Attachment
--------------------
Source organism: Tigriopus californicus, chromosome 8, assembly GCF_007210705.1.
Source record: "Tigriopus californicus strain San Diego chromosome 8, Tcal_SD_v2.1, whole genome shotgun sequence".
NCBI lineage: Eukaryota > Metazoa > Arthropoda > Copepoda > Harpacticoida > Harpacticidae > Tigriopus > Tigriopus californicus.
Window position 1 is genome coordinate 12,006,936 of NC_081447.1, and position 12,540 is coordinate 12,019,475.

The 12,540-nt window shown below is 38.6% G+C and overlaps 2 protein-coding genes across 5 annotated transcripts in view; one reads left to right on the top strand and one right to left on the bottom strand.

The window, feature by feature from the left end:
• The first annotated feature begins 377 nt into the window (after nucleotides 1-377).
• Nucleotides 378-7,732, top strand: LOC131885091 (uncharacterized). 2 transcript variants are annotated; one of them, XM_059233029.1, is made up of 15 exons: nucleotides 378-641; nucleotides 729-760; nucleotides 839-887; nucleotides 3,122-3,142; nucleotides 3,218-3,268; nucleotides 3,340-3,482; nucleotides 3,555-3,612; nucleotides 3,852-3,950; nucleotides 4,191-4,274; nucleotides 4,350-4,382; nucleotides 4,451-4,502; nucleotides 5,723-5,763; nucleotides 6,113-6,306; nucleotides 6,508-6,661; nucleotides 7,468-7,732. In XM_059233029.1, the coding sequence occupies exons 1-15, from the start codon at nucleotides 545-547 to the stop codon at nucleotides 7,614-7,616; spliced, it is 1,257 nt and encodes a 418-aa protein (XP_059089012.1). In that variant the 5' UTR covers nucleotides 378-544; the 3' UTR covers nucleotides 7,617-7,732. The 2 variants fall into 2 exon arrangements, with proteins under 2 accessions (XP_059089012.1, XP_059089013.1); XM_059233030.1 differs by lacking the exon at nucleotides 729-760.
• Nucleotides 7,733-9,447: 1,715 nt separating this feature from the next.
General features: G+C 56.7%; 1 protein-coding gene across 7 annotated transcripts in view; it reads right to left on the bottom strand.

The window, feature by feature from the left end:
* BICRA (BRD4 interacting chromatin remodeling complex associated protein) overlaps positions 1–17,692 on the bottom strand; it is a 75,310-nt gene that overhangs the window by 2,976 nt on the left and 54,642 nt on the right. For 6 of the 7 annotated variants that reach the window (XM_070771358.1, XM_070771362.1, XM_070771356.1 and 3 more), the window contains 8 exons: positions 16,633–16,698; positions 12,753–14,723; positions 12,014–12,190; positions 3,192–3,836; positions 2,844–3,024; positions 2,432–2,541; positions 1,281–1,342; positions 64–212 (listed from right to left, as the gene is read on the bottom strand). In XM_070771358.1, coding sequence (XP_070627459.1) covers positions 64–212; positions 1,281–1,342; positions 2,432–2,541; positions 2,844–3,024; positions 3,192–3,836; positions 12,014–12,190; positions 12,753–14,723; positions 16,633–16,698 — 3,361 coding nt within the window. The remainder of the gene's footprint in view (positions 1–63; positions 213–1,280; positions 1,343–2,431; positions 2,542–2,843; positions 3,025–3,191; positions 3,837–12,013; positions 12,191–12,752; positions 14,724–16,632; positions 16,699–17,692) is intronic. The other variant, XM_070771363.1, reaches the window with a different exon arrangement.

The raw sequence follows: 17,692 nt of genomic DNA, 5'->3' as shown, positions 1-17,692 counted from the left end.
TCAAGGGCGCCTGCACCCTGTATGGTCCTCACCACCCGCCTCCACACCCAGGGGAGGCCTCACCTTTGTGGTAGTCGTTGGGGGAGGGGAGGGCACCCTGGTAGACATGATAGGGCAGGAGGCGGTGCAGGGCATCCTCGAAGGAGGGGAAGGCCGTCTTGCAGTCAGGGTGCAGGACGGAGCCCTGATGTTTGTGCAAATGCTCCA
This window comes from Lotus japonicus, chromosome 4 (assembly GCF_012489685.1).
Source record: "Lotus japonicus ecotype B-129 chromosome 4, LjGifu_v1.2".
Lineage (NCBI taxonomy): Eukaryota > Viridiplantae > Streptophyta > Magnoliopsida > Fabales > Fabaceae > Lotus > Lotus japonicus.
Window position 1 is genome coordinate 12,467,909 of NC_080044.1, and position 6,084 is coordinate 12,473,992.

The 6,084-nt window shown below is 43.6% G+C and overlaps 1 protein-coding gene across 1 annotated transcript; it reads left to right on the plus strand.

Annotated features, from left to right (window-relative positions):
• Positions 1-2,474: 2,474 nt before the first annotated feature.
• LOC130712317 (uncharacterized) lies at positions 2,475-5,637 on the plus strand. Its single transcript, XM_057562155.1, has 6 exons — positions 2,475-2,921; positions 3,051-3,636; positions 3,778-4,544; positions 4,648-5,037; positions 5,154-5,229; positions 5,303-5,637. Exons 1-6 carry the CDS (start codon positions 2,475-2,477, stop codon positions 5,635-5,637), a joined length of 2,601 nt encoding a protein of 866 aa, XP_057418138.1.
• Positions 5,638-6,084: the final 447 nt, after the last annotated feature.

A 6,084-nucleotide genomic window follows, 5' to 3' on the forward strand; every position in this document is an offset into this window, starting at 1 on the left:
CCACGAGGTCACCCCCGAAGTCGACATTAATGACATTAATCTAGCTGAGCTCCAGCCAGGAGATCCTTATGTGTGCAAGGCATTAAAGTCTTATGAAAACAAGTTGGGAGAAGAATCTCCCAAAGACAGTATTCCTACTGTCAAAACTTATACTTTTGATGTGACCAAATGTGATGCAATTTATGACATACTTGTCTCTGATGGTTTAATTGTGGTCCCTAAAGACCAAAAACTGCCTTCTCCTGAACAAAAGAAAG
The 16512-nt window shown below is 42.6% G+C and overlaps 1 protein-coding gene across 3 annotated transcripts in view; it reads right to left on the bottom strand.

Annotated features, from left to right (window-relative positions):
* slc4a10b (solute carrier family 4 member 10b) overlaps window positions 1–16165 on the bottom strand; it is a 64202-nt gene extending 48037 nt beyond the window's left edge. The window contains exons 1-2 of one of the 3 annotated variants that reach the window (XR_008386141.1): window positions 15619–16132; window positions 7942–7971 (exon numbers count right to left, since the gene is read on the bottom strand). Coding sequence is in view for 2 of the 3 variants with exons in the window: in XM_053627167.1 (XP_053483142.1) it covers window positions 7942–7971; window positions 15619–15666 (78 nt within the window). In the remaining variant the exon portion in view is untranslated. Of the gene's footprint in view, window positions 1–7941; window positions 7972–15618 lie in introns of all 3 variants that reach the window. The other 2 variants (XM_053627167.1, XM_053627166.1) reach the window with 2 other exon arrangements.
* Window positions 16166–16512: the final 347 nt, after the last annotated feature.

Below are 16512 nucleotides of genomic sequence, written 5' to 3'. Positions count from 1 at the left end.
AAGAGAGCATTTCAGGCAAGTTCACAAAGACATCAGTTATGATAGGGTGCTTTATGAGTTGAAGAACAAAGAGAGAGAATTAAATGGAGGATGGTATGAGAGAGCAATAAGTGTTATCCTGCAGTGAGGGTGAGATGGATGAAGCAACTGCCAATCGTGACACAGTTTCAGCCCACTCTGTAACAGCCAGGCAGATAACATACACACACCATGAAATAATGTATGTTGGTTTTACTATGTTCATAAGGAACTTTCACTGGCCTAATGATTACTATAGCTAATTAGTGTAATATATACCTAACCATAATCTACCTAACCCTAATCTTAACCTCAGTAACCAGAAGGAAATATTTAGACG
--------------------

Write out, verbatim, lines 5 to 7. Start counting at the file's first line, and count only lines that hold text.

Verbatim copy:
The 12,540-nt window shown below is 38.6% G+C and overlaps 2 protein-coding genes across 5 annotated transcripts in view; one reads left to right on the top strand and one right to left on the bottom strand.

The window, feature by feature from the left end:
• The first annotated feature begins 377 nt into the window (after nucleotides 1-377).